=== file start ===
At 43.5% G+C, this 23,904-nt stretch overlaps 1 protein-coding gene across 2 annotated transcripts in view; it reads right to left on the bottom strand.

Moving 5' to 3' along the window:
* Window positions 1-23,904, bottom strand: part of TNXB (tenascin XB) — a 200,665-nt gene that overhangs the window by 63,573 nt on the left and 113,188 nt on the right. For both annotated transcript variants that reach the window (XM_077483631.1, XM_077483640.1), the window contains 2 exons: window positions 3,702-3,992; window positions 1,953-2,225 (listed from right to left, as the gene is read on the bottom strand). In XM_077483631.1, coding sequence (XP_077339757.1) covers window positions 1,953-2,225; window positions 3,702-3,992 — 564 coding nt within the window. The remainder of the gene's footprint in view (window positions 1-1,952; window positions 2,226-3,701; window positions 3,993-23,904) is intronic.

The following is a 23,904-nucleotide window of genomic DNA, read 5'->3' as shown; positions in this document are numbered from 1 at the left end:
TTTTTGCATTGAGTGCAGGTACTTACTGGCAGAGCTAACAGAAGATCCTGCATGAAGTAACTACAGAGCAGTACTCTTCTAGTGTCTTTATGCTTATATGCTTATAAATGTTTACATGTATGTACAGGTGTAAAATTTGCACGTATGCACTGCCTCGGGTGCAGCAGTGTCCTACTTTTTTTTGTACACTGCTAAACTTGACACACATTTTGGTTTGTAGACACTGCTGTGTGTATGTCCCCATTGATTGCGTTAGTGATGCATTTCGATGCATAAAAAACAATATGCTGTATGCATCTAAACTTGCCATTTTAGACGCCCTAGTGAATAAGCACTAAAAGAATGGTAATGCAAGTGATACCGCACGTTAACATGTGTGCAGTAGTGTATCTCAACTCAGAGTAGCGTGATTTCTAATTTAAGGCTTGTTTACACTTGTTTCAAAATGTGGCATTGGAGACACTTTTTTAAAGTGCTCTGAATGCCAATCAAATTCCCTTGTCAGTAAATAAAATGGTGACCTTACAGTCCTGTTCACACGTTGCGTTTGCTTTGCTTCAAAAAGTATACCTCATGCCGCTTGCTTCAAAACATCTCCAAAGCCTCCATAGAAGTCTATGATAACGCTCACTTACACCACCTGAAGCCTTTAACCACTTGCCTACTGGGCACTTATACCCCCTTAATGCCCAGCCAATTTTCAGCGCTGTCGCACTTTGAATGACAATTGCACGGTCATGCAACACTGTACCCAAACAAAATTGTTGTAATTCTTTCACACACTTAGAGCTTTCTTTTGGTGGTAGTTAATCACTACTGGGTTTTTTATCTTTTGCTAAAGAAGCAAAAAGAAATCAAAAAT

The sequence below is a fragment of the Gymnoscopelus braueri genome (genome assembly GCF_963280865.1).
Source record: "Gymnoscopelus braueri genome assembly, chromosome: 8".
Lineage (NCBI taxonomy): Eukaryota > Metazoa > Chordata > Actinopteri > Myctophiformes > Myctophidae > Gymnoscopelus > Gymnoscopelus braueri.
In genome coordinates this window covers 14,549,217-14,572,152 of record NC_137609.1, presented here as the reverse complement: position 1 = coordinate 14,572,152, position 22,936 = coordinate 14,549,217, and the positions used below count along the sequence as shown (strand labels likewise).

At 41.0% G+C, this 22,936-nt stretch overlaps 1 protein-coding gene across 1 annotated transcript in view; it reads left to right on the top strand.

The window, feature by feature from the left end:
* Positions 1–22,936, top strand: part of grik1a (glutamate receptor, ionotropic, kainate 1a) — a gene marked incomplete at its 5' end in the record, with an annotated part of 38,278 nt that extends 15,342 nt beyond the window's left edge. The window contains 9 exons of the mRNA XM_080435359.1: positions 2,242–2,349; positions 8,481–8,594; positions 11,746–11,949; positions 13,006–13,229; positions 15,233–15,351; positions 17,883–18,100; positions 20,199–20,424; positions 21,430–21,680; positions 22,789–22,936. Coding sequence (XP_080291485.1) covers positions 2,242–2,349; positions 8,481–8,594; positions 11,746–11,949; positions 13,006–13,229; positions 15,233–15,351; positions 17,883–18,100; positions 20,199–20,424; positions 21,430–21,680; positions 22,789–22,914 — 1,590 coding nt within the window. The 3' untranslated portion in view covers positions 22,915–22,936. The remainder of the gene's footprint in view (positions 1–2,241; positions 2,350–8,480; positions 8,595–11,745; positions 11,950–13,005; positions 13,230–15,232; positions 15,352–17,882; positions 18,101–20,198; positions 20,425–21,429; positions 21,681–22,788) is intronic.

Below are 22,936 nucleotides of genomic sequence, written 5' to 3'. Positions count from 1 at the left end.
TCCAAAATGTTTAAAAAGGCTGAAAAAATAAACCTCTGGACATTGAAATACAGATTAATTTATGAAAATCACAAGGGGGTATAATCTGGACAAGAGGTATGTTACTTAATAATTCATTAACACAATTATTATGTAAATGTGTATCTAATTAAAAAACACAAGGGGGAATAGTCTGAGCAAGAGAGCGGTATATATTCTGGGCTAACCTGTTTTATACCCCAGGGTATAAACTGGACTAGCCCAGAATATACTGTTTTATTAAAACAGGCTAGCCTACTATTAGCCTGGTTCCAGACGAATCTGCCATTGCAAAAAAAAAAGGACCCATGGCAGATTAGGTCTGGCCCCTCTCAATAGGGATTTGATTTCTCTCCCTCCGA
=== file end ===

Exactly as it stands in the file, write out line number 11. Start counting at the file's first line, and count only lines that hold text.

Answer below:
The window, feature by feature from the left end: